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Unary operators in C

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Unary operators are the operators that perform operations on a single operand to produce a new value.

Types of unary operators

Types of unary operators are mentioned below:

  1. Unary minus ( – )
  2. Increment ( ++ )
  3. Decrement ( — )
  4. NOT ( ! )
  5. Addressof operator ( & )
  6. sizeof()

1. Unary Minus

The minus operator ( – ) changes the sign of its argument. A positive number becomes negative, and a negative number becomes positive.

 int a = 10;
int b = -a; // b = -10

Unary minus is different from the subtraction operator, as subtraction requires two operands.

Below is the implementation of the unary minus (-) operator:

C

#include <stdio.h>
 
int main()
{
    // declaring a positive integer
    int positiveInteger = 100;
    // using - sign to make the value of positive integers
    // to negative
    int negativeInteger = -positiveInteger;
 
    printf("Positive Integer = %d\n", positiveInteger);
    printf("Negative Integer = %d", negativeInteger);
    return 0;
}

                    

Output
Positive Integer = 100
Negative Integer = -100

2. Increment

The increment operator ( ++ ) is used to increment the value of the variable by 1. The increment can be done in two ways:

2.1 prefix increment

In this method, the operator precedes the operand (e.g., ++a). The value of the operand will be altered before it is used.

Example:

  int a = 1;
int b = ++a; // b = 2

2.2 postfix increment

In this method, the operator follows the operand (e.g., a++). The value operand will be altered after it is used.

Example:

 int a = 1;
int b = a++; // b = 1
int c = a; // c = 2

Below is the implementation of the increment ( ++ ):

C

// C program to illustrate increment
 
#include <stdio.h>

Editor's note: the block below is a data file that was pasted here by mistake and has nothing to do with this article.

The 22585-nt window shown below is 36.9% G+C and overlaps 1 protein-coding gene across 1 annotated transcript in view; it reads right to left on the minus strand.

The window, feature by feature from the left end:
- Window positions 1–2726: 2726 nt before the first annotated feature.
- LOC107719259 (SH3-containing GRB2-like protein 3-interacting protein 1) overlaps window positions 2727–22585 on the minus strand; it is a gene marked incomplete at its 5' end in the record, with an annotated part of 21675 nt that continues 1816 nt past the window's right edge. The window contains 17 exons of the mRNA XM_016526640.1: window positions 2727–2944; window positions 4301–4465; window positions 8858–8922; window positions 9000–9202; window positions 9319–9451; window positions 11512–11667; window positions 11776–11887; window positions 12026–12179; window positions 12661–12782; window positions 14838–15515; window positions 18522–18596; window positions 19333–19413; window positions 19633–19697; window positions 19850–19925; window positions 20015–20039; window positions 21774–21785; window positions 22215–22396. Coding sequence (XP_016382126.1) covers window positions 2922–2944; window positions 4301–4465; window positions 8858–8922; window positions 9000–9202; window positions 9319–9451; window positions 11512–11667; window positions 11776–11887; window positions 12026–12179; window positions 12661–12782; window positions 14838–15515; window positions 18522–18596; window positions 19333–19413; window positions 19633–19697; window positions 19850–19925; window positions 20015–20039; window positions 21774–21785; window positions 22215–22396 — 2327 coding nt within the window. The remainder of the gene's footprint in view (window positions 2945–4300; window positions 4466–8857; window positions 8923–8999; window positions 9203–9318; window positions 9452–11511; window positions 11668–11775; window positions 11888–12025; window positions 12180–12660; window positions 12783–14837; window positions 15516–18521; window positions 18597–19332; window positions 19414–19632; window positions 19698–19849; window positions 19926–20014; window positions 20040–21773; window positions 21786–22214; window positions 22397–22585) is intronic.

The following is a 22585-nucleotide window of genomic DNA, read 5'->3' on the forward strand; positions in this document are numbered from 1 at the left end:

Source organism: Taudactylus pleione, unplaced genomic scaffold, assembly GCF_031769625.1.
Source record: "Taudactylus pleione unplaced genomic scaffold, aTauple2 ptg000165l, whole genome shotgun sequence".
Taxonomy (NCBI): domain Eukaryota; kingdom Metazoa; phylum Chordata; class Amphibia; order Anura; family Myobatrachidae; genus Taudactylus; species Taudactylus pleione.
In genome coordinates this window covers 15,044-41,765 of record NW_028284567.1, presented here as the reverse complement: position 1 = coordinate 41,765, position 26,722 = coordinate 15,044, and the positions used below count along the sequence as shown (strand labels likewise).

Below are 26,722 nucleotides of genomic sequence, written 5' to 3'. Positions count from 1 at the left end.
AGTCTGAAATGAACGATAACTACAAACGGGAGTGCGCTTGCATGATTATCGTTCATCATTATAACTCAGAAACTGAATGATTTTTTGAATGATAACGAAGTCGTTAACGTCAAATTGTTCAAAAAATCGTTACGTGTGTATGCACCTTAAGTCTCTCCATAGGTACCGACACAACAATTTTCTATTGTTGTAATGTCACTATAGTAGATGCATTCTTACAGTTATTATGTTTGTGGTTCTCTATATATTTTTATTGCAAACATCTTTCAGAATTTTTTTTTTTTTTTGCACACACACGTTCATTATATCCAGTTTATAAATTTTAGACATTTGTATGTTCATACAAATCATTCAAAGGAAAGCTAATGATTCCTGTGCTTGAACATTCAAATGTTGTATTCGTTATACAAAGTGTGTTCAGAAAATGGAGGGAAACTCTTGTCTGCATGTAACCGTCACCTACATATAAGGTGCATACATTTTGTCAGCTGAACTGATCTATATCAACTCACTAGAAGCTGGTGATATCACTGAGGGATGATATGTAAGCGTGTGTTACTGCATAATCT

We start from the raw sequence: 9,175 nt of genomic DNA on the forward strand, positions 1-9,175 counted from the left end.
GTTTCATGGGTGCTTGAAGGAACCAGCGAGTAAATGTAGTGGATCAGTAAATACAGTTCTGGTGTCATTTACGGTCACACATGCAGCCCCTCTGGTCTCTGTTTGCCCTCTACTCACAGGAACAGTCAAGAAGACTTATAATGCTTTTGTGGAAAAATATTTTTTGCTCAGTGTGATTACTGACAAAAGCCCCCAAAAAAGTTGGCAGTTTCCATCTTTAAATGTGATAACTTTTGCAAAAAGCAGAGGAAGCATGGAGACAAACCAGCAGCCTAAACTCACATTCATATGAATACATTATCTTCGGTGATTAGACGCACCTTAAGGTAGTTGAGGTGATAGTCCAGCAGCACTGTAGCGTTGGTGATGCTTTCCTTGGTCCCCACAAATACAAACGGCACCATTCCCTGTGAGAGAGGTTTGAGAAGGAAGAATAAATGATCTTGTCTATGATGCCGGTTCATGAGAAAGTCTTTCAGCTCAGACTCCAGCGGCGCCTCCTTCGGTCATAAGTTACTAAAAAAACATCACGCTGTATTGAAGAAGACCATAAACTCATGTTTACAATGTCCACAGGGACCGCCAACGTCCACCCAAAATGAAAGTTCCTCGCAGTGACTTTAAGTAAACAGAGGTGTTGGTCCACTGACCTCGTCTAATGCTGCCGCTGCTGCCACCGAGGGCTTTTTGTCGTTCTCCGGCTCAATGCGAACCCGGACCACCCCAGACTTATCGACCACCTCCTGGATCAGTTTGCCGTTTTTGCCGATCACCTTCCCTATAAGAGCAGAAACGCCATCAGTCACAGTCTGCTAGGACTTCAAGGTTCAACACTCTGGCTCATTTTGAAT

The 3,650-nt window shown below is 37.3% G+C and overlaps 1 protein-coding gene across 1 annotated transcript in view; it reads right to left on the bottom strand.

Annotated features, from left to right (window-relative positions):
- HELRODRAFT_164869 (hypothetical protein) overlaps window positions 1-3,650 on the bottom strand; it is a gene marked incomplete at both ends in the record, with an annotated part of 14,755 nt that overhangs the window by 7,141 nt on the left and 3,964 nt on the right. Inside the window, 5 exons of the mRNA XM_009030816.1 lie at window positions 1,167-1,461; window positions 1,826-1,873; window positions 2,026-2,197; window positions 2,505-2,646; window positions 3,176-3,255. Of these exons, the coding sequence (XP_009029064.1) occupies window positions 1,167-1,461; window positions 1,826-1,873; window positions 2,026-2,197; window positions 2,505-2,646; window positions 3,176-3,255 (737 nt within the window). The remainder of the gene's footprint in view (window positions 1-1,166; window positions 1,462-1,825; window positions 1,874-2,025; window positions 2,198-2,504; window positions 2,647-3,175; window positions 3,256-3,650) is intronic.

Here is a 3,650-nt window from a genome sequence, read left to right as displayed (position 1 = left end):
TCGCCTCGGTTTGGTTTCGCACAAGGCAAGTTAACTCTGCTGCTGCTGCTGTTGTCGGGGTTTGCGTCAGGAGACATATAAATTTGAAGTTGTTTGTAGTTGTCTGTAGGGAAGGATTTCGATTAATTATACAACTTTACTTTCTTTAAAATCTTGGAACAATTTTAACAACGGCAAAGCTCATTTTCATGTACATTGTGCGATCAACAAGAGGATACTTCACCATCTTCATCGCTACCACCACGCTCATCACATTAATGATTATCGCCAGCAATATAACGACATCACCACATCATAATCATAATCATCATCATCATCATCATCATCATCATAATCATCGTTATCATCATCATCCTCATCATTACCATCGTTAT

int main()
{
    int a = 5;
    int b = 5;
    printf("Pre-Incrementing a = %d\n", ++a);
    printf("Post-Incrementing b = %d", b++);
    return 0;
}

                    

3. Decrement

The decrement operator ( — ) is used to decrement the value of the variable by 1. The decrement can be done in two ways:

3.1 prefix decrement

In this method, the operator precedes the operand (e.g., – -a). The value of the operand will be altered before it is used.

Example:

  int a = 1;
int b = --a; // b = 0

3.2 postfix decrement

In this method, the operator follows the operand (e.g., a- -). The value of the operand will be altered after it is used.

Example:

 int a = 1;
int b = a--; // b = 1
int c = a; // c = 0

Below is the implementation of the decrement ( — ):

C

// C program to illustrate decrement
 
#include <stdio.h>
 
int main()
{
    int a = 5;
    int b = 5;
    printf("Pre-Decrementing a = %d\n", --a);
    printf("Post-Decrementing b = %d", b--);
    return 0;
}

                    

4. NOT ( ! )

The logical NOT operator ( ! ) is used to reverse the logical state of its operand. If a condition is true, then the Logical NOT operator will make it false.

Example:

   If x is true, then !x is false
If x is false, then !x is true

Below is the implementation of the NOT (!) operator:

C

// C program to illustrate NOT operator
#include <stdio.h>
 
int main()
{
 
    int a = 10;
    int b = 5;
 
    if (!(a > b))
        printf("b is greater than a\n");
    else
        printf("a is greater than b");
 
    return 0;
}

                    

Output
a is greater than b

5. Addressof operator ( & )

The addressof operator ( & ) gives an address of a variable. It is used to return the memory address of a variable. These addresses returned by the address-of operator are known as pointers because they “point” to the variable in memory.

Example:

    & gives an address on variable n
int a;
int *ptr;
ptr = &a; // address of a is copied to the location ptr.

Below is the implementation of the Addressof operator(&):

C

// C program to demonstrate the use of 'address-of(&)'
// operator
#include <stdio.h>
 
int main()
{
 
    int a = 20;
    printf("Address of a = %p", &a);
 
    return 0;
}

                    

Output
Address of a = 0x7fff78c3f37c

6. sizeof()

This operator returns the size of its operand, in bytes. The sizeof() operator always precedes its operand. The operand is an expression, or it may be a cast.

Note: The `sizeof()` operator in C++ is machine dependent. For example, the size of an ‘int’ in C++ may be 4 bytes in a 32-bit machine but it may be 8 bytes in a 64-bit machine.

Below is the implementation of sizeof() operator:

C

// C program to illustrate the sizeof operator
#include <stdio.h>
 
int main()
{
    // printing the size of double and int using sizeof
    printf("Size of double: %d\n", sizeof(double));
    printf("Size of int: %d\n", sizeof(int));
 
    return 0;
}

                    

Output
Size of double: 8
Size of int: 4




Last Updated : 26 Dec, 2023
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